Colorectal Cancer Metabolism Regulated by Specific Long Non-Coding RNA Molecule

Colorectal Cancer Metabolism Regulated by Specific Long Non-Coding RNA Molecule

The University of Texas MD Anderson Cancer Center recently announced that a collaborative study involving MD Anderson researchers discovered that a specific RNA molecule is capable of regulating cancer metabolism both in vitro and in vivo. The finding was presented on April 20 in Philadelphia at the 2015 American Association for Cancer Research (AACR) Annual Meeting.

Long non-coding RNAs (lncRNA) are a diverse class of RNA molecules with a length of more than 200 nucleotides that do not encode proteins. LncRNAs are thought to play an important role in regulating cellular functions. Researchers have now discovered that an lcnRNA known as CCAT2 (colon cancer associated transcript 2) is able to regulate cancer metabolism. It has been previously shown that CCAT2 is located in a DNA sequence associated to an increased risk of colon cancer and that it is highly expressed in colorectal cancer, promoting tumor growth and spread (metastasis).

“Altered energy metabolism is a cancer hallmark as malignant cells tailor their metabolic pathways to meet their energy requirements,” explained Dr. George Calin from MD Anderson in a news release.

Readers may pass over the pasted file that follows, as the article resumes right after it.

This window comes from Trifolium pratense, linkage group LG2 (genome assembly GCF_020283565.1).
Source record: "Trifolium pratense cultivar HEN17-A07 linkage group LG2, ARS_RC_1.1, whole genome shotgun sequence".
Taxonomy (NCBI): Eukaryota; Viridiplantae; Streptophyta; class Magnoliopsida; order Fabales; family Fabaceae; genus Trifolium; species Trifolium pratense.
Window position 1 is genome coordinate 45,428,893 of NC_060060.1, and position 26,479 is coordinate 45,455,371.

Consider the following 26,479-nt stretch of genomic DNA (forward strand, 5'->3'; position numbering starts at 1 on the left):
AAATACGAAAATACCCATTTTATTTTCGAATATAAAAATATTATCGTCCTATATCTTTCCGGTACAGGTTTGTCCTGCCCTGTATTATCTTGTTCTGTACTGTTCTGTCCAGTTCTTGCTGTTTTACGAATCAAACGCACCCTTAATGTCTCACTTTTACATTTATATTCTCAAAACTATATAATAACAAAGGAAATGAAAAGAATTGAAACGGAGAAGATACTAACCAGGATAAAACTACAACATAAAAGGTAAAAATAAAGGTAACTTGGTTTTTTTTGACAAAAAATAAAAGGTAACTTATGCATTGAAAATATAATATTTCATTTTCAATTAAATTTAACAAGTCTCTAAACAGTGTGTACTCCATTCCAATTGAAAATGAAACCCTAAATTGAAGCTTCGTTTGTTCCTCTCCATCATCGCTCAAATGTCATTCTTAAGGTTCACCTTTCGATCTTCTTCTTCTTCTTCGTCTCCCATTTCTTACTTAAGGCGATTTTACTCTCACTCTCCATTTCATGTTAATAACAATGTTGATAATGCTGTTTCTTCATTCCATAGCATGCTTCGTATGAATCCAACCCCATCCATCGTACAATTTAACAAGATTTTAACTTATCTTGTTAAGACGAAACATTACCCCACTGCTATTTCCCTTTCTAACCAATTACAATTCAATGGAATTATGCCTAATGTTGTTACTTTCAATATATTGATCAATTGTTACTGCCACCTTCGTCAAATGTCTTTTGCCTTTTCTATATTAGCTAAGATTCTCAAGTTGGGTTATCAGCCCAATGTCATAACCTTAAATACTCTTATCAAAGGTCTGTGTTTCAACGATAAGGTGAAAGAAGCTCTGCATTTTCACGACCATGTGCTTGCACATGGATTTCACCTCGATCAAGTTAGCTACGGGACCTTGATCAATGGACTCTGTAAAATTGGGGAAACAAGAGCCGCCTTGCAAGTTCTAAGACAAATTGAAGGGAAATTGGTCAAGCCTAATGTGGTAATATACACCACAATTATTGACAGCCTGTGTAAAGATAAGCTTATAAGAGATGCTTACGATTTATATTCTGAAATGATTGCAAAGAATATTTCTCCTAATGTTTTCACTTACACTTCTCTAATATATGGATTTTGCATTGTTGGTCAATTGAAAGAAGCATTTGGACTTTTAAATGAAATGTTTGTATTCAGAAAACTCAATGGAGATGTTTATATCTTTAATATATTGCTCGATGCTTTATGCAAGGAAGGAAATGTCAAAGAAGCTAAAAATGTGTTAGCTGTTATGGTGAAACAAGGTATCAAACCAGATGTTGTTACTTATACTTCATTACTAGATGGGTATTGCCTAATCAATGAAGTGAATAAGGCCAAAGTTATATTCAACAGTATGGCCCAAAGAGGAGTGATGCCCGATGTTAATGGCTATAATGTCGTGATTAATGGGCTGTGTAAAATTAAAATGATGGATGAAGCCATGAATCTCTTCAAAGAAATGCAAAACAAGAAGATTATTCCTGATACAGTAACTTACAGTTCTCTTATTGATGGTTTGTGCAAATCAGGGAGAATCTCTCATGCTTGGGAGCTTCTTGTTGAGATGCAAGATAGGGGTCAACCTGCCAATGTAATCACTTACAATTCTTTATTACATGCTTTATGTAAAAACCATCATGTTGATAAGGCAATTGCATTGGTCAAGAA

Given the altered energy metabolism observed in cancer, the research team analyzed two of the main nutrients supporting cellular metabolism, the amino acid glutamine and the sugar glucose. “The pathways that use these nutrients are often changed in cancer,” noted Dr. Roxana Redis from MD Anderson.

Researchers found that lcnRNA CCAT2 binds to the cleavage factor I (CFIm) complex, and that this RNA:protein complex (CCAT2:CFIm) regulates the metabolic enzyme glutaminase 1 (GLS1), leading to a preferential expression of the more catalytically active GLS1 isoform that results in feeding of the accelerated growth and proliferation of cancer cells. “While we are not saying that an increased risk for cancer results from this interaction, it may contribute to it,” said Dr. Calin. “More studies are needed to learn more about this new development. In our study, we found that CCAT2 regulated cancer metabolism (…). This study was novel in that it uncovered complex mechanisms of cancer metabolism and regulation controlled by a long non-coding RNA,” concluded Dr. Calin. The results reported were found both in vitro in human colorectal cancer samples and in vivo with animal models.

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Patrícia holds her PhD in Medical Microbiology and Infectious Diseases from the Leiden University Medical Center in Leiden, The Netherlands. She has studied Applied Biology at Universidade do Minho and was a postdoctoral research fellow at Instituto de Medicina Molecular in Lisbon, Portugal. Her work has been focused on molecular genetic traits of infectious agents such as viruses and parasites.

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